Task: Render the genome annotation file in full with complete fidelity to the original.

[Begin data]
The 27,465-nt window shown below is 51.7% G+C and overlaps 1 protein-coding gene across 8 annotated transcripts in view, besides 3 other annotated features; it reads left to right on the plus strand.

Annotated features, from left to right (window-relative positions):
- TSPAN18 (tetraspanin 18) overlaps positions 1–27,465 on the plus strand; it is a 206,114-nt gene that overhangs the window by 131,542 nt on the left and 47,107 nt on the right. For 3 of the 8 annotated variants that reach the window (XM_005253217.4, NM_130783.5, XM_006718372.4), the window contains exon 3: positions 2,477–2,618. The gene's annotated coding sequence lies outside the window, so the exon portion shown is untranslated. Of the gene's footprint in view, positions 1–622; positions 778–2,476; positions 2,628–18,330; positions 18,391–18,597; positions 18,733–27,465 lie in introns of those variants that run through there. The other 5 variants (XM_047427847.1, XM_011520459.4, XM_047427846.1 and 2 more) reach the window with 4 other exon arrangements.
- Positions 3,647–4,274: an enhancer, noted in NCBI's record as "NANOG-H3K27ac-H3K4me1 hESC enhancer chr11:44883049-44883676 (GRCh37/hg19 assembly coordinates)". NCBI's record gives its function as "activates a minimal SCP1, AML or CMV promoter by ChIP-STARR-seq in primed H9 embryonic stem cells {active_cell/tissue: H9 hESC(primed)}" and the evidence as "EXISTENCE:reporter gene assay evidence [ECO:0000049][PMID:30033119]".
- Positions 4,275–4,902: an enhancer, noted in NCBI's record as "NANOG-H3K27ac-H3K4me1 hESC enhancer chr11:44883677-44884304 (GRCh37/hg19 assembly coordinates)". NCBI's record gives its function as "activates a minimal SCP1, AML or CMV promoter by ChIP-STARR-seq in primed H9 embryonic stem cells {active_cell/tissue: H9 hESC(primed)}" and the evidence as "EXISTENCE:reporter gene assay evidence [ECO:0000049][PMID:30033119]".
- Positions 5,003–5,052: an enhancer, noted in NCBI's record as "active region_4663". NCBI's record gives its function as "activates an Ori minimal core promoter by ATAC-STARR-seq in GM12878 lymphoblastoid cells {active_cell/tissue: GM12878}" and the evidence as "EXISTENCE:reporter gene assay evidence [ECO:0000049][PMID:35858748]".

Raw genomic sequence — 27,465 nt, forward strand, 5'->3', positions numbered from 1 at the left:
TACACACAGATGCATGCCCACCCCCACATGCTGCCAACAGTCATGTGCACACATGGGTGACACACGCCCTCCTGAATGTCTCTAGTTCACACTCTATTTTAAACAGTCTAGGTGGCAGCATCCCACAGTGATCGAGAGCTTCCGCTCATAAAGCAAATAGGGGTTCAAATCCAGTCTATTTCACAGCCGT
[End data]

The 27,465-nt window shown below is 51.7% G+C and overlaps 1 protein-coding gene across 8 annotated transcripts in view, besides 3 other annotated features; it reads left to right on the plus strand.

Annotated features, from left to right (window-relative positions):
- TSPAN18 (tetraspanin 18) overlaps positions 1–27,465 on the plus strand; it is a 206,114-nt gene that overhangs the window by 131,542 nt on the left and 47,107 nt on the right. For 3 of the 8 annotated variants that reach the window (XM_005253217.4, NM_130783.5, XM_006718372.4), the window contains exon 3: positions 2,477–2,618. The gene's annotated coding sequence lies outside the window, so the exon portion shown is untranslated. Of the gene's footprint in view, positions 1–622; positions 778–2,476; positions 2,628–18,330; positions 18,391–18,597; positions 18,733–27,465 lie in introns of those variants that run through there. The other 5 variants (XM_047427847.1, XM_011520459.4, XM_047427846.1 and 2 more) reach the window with 4 other exon arrangements.
- Positions 3,647–4,274: an enhancer, noted in NCBI's record as "NANOG-H3K27ac-H3K4me1 hESC enhancer chr11:44883049-44883676 (GRCh37/hg19 assembly coordinates)". NCBI's record gives its function as "activates a minimal SCP1, AML or CMV promoter by ChIP-STARR-seq in primed H9 embryonic stem cells {active_cell/tissue: H9 hESC(primed)}" and the evidence as "EXISTENCE:reporter gene assay evidence [ECO:0000049][PMID:30033119]".
- Positions 4,275–4,902: an enhancer, noted in NCBI's record as "NANOG-H3K27ac-H3K4me1 hESC enhancer chr11:44883677-44884304 (GRCh37/hg19 assembly coordinates)". NCBI's record gives its function as "activates a minimal SCP1, AML or CMV promoter by ChIP-STARR-seq in primed H9 embryonic stem cells {active_cell/tissue: H9 hESC(primed)}" and the evidence as "EXISTENCE:reporter gene assay evidence [ECO:0000049][PMID:30033119]".
- Positions 5,003–5,052: an enhancer, noted in NCBI's record as "active region_4663". NCBI's record gives its function as "activates an Ori minimal core promoter by ATAC-STARR-seq in GM12878 lymphoblastoid cells {active_cell/tissue: GM12878}" and the evidence as "EXISTENCE:reporter gene assay evidence [ECO:0000049][PMID:35858748]".

Raw genomic sequence — 27,465 nt, forward strand, 5'->3', positions numbered from 1 at the left:
TACACACAGATGCATGCCCACCCCCACATGCTGCCAACAGTCATGTGCACACATGGGTGACACACGCCCTCCTGAATGTCTCTAGTTCACACTCTATTTTAAACAGTCTAGGTGGCAGCATCCCACAGTGATCGAGAGCTTCCGCTCATAAAGCAAATAGGGGTTCAAATCCAGTCTATTTCACAGCCGT